This work was partially funded by a R21 grant from the National Heart, Lung, and Blood Institute (NHLBI) to GS (1R21HL109761). The findings and conclusions in this paper are those of the authors and do not necessarily represent the views of their sponsoring institutions.
Development and application of a high-throughput microneutralization assay: lack of xenotropic murine leukemia virus–related virus and/or murine leukemia virus detection in blood donors
Article first published online: 12 JAN 2012
© 2012 American Association of Blood Banks
Volume 52, Issue 2, pages 332–342, February 2012
How to Cite
Zhou, Y., Steffen, I., Montalvo, L., Lee, T.-H., Zemel, R., Switzer, W. M., Tang, S., Jia, H., Heneine, W., Winkelman, V., Tailor, C. S., Ikeda, Y. and Simmons, G. (2012), Development and application of a high-throughput microneutralization assay: lack of xenotropic murine leukemia virus–related virus and/or murine leukemia virus detection in blood donors. Transfusion, 52: 332–342. doi: 10.1111/j.1537-2995.2011.03519.x
- Issue published online: 12 JAN 2012
- Article first published online: 12 JAN 2012
- Received for publication October 20, 2011; revision received November 21, 2011, and accepted November 22, 2011.
BACKGROUND: Xenotropic murine leukemia virus (MLV)-related virus (XMRV) and other related MLVs have been described with chronic fatigue syndrome and certain types of prostate cancer. In addition, prevalence rates as high as 7% have been reported in blood donors, raising the risk of transfusion-related transmission. Several laboratories have utilized microneutralization assays as a surrogate marker for detection of anti-MLV serologic responses—with up to 25% of prostate cancer patients reported to harbor neutralizing antibody responses.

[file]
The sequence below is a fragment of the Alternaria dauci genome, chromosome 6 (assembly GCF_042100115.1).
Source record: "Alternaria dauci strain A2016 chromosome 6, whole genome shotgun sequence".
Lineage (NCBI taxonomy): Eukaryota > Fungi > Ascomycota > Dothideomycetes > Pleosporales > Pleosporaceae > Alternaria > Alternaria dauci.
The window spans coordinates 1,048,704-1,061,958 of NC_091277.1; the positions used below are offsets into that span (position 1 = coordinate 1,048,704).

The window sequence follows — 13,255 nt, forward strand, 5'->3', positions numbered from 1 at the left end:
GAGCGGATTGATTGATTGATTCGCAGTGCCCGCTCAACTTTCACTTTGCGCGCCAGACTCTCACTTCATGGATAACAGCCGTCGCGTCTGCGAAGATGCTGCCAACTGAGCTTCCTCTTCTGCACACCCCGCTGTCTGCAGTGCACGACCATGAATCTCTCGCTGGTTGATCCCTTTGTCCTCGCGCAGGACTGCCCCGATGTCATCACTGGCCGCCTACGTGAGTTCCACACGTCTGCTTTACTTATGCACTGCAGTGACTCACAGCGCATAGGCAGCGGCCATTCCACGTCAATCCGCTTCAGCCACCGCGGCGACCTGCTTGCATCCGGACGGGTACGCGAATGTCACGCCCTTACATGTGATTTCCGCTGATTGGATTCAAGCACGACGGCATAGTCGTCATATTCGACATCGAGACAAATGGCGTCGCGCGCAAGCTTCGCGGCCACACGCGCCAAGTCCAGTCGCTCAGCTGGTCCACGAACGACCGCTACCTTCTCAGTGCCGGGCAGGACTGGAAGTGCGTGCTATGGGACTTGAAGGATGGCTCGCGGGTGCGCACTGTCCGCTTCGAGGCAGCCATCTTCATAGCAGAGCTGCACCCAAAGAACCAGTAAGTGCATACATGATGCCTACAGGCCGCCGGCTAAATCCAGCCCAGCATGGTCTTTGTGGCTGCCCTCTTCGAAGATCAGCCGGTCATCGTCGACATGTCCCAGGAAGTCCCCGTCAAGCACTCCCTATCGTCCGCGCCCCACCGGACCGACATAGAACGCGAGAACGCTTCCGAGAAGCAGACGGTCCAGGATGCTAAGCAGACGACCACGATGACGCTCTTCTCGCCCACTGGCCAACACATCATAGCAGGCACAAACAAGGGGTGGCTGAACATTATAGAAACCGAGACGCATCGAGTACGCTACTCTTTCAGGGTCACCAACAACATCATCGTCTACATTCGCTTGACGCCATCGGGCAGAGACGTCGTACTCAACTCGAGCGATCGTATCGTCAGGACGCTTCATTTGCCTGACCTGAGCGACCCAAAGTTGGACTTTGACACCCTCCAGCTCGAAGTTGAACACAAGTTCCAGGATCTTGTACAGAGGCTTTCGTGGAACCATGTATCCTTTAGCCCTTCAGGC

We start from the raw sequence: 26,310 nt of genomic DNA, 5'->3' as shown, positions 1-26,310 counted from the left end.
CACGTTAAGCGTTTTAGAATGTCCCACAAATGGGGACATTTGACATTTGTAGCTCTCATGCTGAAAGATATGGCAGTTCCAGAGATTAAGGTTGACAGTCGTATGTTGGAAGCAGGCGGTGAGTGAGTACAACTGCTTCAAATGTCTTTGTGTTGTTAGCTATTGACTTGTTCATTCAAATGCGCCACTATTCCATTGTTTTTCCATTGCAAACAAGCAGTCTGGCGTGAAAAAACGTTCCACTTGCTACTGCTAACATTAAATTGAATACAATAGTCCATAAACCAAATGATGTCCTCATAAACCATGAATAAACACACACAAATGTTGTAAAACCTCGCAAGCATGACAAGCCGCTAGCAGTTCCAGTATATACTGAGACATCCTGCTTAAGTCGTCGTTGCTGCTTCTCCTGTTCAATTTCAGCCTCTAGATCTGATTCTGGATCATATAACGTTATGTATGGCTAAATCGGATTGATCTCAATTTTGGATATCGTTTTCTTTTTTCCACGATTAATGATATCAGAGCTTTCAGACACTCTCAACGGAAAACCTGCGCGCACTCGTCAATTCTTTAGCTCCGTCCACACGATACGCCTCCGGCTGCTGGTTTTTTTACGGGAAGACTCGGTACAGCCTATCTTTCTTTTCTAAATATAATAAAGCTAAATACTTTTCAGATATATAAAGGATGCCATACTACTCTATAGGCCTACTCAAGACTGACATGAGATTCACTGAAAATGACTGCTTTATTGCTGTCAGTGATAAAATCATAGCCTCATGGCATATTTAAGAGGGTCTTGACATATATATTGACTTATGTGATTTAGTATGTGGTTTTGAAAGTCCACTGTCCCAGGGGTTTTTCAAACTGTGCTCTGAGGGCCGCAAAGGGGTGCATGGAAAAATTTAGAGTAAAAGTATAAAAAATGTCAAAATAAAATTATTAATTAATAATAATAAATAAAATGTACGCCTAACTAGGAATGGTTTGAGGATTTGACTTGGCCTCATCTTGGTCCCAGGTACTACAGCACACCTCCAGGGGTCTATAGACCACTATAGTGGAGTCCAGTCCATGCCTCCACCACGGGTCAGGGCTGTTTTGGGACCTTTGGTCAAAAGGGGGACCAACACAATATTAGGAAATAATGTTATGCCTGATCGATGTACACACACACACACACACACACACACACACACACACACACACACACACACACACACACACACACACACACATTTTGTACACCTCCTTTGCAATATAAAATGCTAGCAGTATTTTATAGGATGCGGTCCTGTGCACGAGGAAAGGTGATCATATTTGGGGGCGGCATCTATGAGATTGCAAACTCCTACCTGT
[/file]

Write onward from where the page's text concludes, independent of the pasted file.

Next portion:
STUDY DESIGN AND METHODS: We developed a high-throughput microneutralization assay for research studies on blood donors using retroviral vectors pseudotyped with XMRV-specific envelopes. Infection with these pseudotypes was neutralized by sera from both macaques and mice challenged with XMRV, but not preimmune serum. A total of 354 plasma samples from blood donors in the Reno/Tahoe area were screened for neutralization.
RESULTS: A total of 6.5% of donor samples gave moderate neutralization of XMRV, but not control pseudotypes. However, further testing by Western blot revealed no evidence of antibodies against MLVs in any of these samples. Furthermore, no evidence of infectious virus or viral nucleic acid was observed.
CONCLUSION: A microneutralization assay was developed for detection of XMRV and can be applied in a high-throughput format for large-scale studies. Although a proportion of blood donors demonstrated the ability to block XMRV envelope-mediated infection, we found no evidence that this inhibition was mediated by specific antibodies elicited by exposure to XMRV or MLV. It is likely that this moderate neutralization is mediated through another, nonspecific mechanism.